by Toni Birdsong
Twenty five years is a long time to wait for an apology. Still, the moment went something like this thanks to our ability to send anyone, anywhere a private Facebook message:
Me: Dear Kelly, I certainly wouldn’t blame you if cuss me out, block me, or never even respond to this message. The way I treated you in high school haunts me to this day. You didn’t deserve any of it. The real truth? You were prettier than me, smarter, and basically—everything I wasn’t. I was jealous and I made your life hell because of it. I’m so ashamed of the hurt I caused you. Is there any way you would even consider forgiving me?
Kelly: Toni, wow—what a kind message. Of course I forgive you. That was a tough time. Don’t be quick to take all the blame. I know I wasn’t always the nicest person back then. It takes two you know.
Me: I’m honored. Your forgiveness means more than you know. I was a hurting girl back then and my response was to turn around and hurt you—a totally innocent bystander. I’m teaching my kids to handle their feelings (and mean people like me) so much better than I did.
Kelly: Me too! Kids can be really brutal and life is so much harder for kids now. I’d hate for our girls to act the way we did. All is forgiven, and—yes—I also accept your friend request. Let’s do better this time.
Do you have digital amends to make? Forgiveness to ask? Yes—your hands will tremble and your mind will attempt to flee the very thought of it, but move through the tough stuff and set things right today.
10 ways to make digital amends today . . .
- Ask God to fully bring the offense to light. Ask Him to help you relate to the event, the other person’s pain, and to somehow understand the harm your actions caused.
- Ask for courage. Making amends takes faith and courage that isn’t natural to the human psyche—it’s a spiritual discipline. An apology can be even more awkward if you’ve put if off for years (like me), let pride rationalize the event, or intentionally ignored the Holy Spirit’s promptings (which, by the way, is a baaaaad plan for inner peace).
- Lean on technology. Thanks to technology, you can find anyone online. You don’t have to be a “friend” on someone’s Facebook page to send him or her a private message.
- Ask—don’t drivel. “I’m sorry for …” won’t cut it. Acknowledge your responsibility in the offense and the hurt you caused. When you “ask” for forgiveness rather than “tell” someone you are sorry, you put the power back in the other person’s hands to forgive . . . or not to forgive. This moment of empowerment goes a long way in restoring dignity and starting the healing process.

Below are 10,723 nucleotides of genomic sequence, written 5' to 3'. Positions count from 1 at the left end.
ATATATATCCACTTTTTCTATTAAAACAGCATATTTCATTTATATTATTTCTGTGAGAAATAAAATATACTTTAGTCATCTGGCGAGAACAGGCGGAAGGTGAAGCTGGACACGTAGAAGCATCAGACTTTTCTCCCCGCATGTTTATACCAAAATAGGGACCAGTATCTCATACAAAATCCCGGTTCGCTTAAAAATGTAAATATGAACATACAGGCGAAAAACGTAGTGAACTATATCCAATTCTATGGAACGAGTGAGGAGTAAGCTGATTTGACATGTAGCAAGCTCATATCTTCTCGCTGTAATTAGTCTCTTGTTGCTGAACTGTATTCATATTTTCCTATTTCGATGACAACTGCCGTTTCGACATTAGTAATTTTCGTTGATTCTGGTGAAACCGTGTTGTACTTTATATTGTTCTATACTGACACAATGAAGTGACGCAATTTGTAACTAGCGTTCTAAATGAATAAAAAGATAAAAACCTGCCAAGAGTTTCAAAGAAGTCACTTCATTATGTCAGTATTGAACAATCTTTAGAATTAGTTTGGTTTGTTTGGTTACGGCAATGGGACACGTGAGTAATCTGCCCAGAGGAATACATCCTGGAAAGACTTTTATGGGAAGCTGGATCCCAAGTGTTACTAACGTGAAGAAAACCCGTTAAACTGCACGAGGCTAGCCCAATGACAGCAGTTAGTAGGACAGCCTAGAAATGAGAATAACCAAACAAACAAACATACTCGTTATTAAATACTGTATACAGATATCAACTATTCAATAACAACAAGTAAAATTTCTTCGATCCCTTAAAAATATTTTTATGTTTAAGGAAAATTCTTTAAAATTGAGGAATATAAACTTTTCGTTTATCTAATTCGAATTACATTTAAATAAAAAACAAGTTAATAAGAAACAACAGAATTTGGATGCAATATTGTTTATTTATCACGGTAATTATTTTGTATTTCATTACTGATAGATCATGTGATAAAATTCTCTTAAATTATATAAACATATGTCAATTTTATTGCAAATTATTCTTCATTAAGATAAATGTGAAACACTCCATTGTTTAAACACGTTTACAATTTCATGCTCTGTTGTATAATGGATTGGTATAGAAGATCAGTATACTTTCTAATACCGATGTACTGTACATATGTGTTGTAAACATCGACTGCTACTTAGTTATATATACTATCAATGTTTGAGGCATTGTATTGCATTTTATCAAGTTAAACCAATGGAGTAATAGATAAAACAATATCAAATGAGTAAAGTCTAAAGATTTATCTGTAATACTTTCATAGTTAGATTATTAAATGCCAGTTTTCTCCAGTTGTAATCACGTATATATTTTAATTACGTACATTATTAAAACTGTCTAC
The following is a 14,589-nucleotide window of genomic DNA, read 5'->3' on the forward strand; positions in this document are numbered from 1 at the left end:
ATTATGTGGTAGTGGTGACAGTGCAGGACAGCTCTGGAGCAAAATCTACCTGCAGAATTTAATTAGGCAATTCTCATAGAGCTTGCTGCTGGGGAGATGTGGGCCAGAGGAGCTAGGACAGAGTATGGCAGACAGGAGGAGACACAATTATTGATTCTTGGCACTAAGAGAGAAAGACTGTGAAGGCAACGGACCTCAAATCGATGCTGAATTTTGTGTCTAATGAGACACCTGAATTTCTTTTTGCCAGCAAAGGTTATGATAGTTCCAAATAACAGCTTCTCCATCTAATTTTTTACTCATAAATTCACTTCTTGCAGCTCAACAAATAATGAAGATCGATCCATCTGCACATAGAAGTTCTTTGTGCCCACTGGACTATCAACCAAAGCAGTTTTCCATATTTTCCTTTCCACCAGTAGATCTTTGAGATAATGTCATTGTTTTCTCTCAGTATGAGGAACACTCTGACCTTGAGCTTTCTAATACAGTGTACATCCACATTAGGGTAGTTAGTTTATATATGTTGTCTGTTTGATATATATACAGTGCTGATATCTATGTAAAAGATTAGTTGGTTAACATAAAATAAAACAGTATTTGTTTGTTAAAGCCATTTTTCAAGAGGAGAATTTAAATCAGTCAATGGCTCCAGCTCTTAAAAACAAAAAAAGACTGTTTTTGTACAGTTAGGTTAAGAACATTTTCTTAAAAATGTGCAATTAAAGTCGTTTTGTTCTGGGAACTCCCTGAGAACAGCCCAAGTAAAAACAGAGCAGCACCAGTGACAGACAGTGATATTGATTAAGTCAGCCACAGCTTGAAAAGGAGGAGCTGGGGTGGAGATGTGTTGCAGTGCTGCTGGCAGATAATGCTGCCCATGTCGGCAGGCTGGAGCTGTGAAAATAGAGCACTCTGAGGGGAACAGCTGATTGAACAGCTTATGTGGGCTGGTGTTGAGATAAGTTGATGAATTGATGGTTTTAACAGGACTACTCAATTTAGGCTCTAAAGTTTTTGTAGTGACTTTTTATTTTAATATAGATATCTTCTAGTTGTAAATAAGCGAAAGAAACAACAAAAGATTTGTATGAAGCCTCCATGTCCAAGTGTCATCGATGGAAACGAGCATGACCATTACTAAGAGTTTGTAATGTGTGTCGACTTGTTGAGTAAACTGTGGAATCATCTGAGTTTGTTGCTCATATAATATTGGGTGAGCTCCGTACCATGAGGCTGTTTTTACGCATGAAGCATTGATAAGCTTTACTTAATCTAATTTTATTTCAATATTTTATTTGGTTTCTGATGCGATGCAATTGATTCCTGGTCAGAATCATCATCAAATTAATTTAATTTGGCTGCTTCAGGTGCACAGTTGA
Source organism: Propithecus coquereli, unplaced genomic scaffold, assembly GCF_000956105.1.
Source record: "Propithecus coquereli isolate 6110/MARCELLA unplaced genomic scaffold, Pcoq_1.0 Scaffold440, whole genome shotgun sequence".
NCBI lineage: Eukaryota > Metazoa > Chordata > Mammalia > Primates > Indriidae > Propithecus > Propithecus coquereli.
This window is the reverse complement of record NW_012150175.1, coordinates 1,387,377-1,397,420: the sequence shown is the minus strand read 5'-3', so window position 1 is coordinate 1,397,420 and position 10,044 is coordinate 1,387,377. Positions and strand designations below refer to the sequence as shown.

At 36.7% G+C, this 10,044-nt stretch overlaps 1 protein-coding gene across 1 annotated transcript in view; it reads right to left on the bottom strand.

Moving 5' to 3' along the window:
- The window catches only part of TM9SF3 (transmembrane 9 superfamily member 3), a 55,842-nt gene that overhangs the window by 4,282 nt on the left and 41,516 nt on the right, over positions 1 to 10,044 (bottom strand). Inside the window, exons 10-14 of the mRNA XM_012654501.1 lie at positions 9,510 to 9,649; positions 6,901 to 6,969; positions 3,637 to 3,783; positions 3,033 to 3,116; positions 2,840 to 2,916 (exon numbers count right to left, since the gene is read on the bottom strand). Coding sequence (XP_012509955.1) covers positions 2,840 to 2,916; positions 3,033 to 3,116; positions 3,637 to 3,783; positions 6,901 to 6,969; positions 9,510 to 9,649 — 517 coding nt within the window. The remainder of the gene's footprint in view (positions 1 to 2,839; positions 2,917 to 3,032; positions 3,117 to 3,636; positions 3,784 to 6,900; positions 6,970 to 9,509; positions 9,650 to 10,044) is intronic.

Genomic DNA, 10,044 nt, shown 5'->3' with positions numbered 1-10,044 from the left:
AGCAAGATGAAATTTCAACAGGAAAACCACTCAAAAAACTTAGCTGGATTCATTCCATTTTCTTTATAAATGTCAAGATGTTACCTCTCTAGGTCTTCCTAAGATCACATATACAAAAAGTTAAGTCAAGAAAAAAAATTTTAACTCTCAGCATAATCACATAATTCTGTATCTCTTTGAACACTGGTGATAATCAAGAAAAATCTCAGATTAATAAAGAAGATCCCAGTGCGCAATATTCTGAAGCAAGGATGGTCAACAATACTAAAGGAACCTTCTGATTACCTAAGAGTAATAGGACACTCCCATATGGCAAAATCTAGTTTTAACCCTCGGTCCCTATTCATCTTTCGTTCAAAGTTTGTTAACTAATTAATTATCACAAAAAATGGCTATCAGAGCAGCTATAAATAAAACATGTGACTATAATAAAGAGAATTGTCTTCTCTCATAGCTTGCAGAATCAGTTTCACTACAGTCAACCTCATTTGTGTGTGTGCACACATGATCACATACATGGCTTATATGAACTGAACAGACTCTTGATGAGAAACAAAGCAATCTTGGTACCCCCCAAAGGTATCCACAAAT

- Time your request. Try to get a glimpse of what’s happening in the person’s life before you add an intense apology. Like Queen Esther survey the situation, wait, and then speak when God tells you it’s appropriate. Your sudden need to apologize may not match the other person’s ability to receive it at the moment.
- Realize it’s never too late. Ideally, it’s best to seek forgiveness immediately, but if time has passed, don’t angst over it a day longer (or dismiss the offense)—make amends as soon as possible.
- Trust Love and Truth, not yourself. As Paul reminds in 1 Corinthians 13 says: Love does not insist on its own way; it is not irritable or resentful; it does not rejoice at wrongdoing, but rejoices with the truth. Love bears all things, believes all things, hopes all things, and endures all things.
- Ignore people, obey God. There will be people you miff with your apology—people hoping to keep the past flames of battle blazing between you and another person. Ignore them. Move toward wholeness and holiness. People don’t need to “get it” but God need to be glorified by your obedience to restoring a fractured relationship.
- Meditate on these two scriptures: James 5:16: Therefore, confess your sins to one another and pray for one another, that you may be healed. The prayer of a righteous person has great power as it is working. Matt 5:23-24: So if you are offering your gift at the altar and there remember that your brother has something against you, leave your gift there before the altar and go. First be reconciled to your brother, and then come and offer your gift.
- Prepare for rejection. Seeking forgiveness doesn’t mean you’ll get it. Seeking forgiveness isn’t about you, it’s about the person you hurt and the suffering you caused. Don’t get miffed if they aren’t ready to forgive you. Keep praying and know you’ve honored God and the person by confessing the offense and seeking forgiveness.
Amends are powerful and digital amends can be life changing. The day my sworn enemy graciously forgave me lifted a tremendous burden from my heart. It also taught me about the persistent power of sin to divide and the far stronger power of Love to restore.
It’s been two years since I sought forgiveness and received it online. My “new” Facebook friend and I aren’t BFFs but we do operate in social networks (very publically) in grace and healing rather than regret and bitterness. The best part: I get to go on her Facebook page from time to time, see her beautiful life unfold, pray for her and her family, and wish her Happy Birthday. And mean it.
Do you have amends to make? What’s holding you back?
Post/tweet this today:
Amends are powerful and digital amends can be life changing. Move in wholeness and holiness today—make amends. #LiveSticky
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